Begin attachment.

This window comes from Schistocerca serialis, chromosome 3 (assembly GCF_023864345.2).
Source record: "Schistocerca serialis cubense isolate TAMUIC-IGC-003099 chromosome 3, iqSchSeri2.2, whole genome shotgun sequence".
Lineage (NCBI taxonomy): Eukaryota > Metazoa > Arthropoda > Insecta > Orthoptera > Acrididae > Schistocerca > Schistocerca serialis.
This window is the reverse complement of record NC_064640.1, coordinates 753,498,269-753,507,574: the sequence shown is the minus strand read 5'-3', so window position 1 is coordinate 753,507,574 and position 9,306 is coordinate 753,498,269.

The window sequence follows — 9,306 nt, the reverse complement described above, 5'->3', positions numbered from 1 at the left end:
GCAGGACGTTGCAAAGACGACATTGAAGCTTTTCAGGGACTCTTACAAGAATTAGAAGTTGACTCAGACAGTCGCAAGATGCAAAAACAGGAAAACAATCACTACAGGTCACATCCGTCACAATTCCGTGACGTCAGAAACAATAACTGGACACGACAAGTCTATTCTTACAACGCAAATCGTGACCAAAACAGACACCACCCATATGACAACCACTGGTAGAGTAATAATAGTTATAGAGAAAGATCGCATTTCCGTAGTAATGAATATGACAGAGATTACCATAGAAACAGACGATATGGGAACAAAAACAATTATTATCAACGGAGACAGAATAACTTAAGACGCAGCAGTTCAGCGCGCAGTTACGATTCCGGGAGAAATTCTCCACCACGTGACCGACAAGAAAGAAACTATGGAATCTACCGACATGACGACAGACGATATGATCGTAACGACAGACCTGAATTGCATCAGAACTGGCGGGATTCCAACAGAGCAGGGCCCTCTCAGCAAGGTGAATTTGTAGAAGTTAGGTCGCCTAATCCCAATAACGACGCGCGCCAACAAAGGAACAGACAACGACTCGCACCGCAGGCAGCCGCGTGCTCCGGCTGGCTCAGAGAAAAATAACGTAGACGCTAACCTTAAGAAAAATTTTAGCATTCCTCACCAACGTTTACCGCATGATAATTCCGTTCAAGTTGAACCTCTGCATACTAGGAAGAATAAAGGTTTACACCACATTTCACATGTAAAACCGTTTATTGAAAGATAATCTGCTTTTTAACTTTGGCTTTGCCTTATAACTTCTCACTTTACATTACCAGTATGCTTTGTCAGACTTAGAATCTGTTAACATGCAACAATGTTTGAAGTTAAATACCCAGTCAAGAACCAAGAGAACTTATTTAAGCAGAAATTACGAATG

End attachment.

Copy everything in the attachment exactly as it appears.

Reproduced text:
This window comes from Schistocerca serialis, chromosome 3 (assembly GCF_023864345.2).
Source record: "Schistocerca serialis cubense isolate TAMUIC-IGC-003099 chromosome 3, iqSchSeri2.2, whole genome shotgun sequence".
Lineage (NCBI taxonomy): Eukaryota > Metazoa > Arthropoda > Insecta > Orthoptera > Acrididae > Schistocerca > Schistocerca serialis.
This window is the reverse complement of record NC_064640.1, coordinates 753,498,269-753,507,574: the sequence shown is the minus strand read 5'-3', so window position 1 is coordinate 753,507,574 and position 9,306 is coordinate 753,498,269.

The window sequence follows — 9,306 nt, the reverse complement described above, 5'->3', positions numbered from 1 at the left end:
GCAGGACGTTGCAAAGACGACATTGAAGCTTTTCAGGGACTCTTACAAGAATTAGAAGTTGACTCAGACAGTCGCAAGATGCAAAAACAGGAAAACAATCACTACAGGTCACATCCGTCACAATTCCGTGACGTCAGAAACAATAACTGGACACGACAAGTCTATTCTTACAACGCAAATCGTGACCAAAACAGACACCACCCATATGACAACCACTGGTAGAGTAATAATAGTTATAGAGAAAGATCGCATTTCCGTAGTAATGAATATGACAGAGATTACCATAGAAACAGACGATATGGGAACAAAAACAATTATTATCAACGGAGACAGAATAACTTAAGACGCAGCAGTTCAGCGCGCAGTTACGATTCCGGGAGAAATTCTCCACCACGTGACCGACAAGAAAGAAACTATGGAATCTACCGACATGACGACAGACGATATGATCGTAACGACAGACCTGAATTGCATCAGAACTGGCGGGATTCCAACAGAGCAGGGCCCTCTCAGCAAGGTGAATTTGTAGAAGTTAGGTCGCCTAATCCCAATAACGACGCGCGCCAACAAAGGAACAGACAACGACTCGCACCGCAGGCAGCCGCGTGCTCCGGCTGGCTCAGAGAAAAATAACGTAGACGCTAACCTTAAGAAAAATTTTAGCATTCCTCACCAACGTTTACCGCATGATAATTCCGTTCAAGTTGAACCTCTGCATACTAGGAAGAATAAAGGTTTACACCACATTTCACATGTAAAACCGTTTATTGAAAGATAATCTGCTTTTTAACTTTGGCTTTGCCTTATAACTTCTCACTTTACATTACCAGTATGCTTTGTCAGACTTAGAATCTGTTAACATGCAACAATGTTTGAAGTTAAATACCCAGTCAAGAACCAAGAGAACTTATTTAAGCAGAAATTACGAATG